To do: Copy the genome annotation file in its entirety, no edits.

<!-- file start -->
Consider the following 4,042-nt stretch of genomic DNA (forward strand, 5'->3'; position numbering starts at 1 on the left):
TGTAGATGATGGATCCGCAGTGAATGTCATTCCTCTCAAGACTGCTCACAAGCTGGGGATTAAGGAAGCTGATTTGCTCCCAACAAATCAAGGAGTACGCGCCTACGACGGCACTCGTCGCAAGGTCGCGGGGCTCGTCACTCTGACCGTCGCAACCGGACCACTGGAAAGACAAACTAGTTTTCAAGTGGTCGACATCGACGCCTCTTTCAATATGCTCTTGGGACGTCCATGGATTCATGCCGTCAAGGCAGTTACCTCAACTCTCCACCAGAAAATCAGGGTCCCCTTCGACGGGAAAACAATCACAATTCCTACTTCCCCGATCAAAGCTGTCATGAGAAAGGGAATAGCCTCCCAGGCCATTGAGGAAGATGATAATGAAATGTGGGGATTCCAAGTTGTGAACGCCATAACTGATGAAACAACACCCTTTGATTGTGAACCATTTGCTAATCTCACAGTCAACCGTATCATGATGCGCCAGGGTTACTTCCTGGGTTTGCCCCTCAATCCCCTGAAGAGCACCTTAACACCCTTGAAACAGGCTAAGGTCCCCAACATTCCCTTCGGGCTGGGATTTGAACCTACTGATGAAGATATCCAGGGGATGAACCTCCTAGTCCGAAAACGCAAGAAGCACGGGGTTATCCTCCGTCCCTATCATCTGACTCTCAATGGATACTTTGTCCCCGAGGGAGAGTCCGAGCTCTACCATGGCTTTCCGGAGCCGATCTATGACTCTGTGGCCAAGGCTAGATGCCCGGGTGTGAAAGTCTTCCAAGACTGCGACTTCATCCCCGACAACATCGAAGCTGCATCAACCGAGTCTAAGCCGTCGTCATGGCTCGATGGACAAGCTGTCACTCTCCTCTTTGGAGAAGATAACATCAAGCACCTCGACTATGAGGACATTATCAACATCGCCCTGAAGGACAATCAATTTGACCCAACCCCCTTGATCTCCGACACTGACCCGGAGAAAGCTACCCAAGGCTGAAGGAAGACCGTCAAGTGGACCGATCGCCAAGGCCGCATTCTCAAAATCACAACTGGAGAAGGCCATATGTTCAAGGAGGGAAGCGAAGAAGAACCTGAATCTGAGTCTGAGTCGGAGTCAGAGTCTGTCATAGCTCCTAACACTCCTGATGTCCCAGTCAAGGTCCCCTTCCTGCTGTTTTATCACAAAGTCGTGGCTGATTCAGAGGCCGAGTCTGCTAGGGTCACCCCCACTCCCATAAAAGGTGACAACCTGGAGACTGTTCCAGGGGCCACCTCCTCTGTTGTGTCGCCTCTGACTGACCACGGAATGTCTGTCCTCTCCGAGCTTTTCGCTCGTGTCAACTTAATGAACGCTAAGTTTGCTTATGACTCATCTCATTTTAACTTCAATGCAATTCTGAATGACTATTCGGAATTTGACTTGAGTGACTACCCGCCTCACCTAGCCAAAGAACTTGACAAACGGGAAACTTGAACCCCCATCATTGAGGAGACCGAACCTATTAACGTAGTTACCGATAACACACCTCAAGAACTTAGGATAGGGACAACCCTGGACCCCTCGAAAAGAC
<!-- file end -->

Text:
Consider the following 4,042-nt stretch of genomic DNA (forward strand, 5'->3'; position numbering starts at 1 on the left):
TGTAGATGATGGATCCGCAGTGAATGTCATTCCTCTCAAGACTGCTCACAAGCTGGGGATTAAGGAAGCTGATTTGCTCCCAACAAATCAAGGAGTACGCGCCTACGACGGCACTCGTCGCAAGGTCGCGGGGCTCGTCACTCTGACCGTCGCAACCGGACCACTGGAAAGACAAACTAGTTTTCAAGTGGTCGACATCGACGCCTCTTTCAATATGCTCTTGGGACGTCCATGGATTCATGCCGTCAAGGCAGTTACCTCAACTCTCCACCAGAAAATCAGGGTCCCCTTCGACGGGAAAACAATCACAATTCCTACTTCCCCGATCAAAGCTGTCATGAGAAAGGGAATAGCCTCCCAGGCCATTGAGGAAGATGATAATGAAATGTGGGGATTCCAAGTTGTGAACGCCATAACTGATGAAACAACACCCTTTGATTGTGAACCATTTGCTAATCTCACAGTCAACCGTATCATGATGCGCCAGGGTTACTTCCTGGGTTTGCCCCTCAATCCCCTGAAGAGCACCTTAACACCCTTGAAACAGGCTAAGGTCCCCAACATTCCCTTCGGGCTGGGATTTGAACCTACTGATGAAGATATCCAGGGGATGAACCTCCTAGTCCGAAAACGCAAGAAGCACGGGGTTATCCTCCGTCCCTATCATCTGACTCTCAATGGATACTTTGTCCCCGAGGGAGAGTCCGAGCTCTACCATGGCTTTCCGGAGCCGATCTATGACTCTGTGGCCAAGGCTAGATGCCCGGGTGTGAAAGTCTTCCAAGACTGCGACTTCATCCCCGACAACATCGAAGCTGCATCAACCGAGTCTAAGCCGTCGTCATGGCTCGATGGACAAGCTGTCACTCTCCTCTTTGGAGAAGATAACATCAAGCACCTCGACTATGAGGACATTATCAACATCGCCCTGAAGGACAATCAATTTGACCCAACCCCCTTGATCTCCGACACTGACCCGGAGAAAGCTACCCAAGGCTGAAGGAAGACCGTCAAGTGGACCGATCGCCAAGGCCGCATTCTCAAAATCACAACTGGAGAAGGCCATATGTTCAAGGAGGGAAGCGAAGAAGAACCTGAATCTGAGTCTGAGTCGGAGTCAGAGTCTGTCATAGCTCCTAACACTCCTGATGTCCCAGTCAAGGTCCCCTTCCTGCTGTTTTATCACAAAGTCGTGGCTGATTCAGAGGCCGAGTCTGCTAGGGTCACCCCCACTCCCATAAAAGGTGACAACCTGGAGACTGTTCCAGGGGCCACCTCCTCTGTTGTGTCGCCTCTGACTGACCACGGAATGTCTGTCCTCTCCGAGCTTTTCGCTCGTGTCAACTTAATGAACGCTAAGTTTGCTTATGACTCATCTCATTTTAACTTCAATGCAATTCTGAATGACTATTCGGAATTTGACTTGAGTGACTACCCGCCTCACCTAGCCAAAGAACTTGACAAACGGGAAACTTGAACCCCCATCATTGAGGAGACCGAACCTATTAACGTAGTTACCGATAACACACCTCAAGAACTTAGGATAGGGACAACCCTGGACCCCTCGAAAAGAC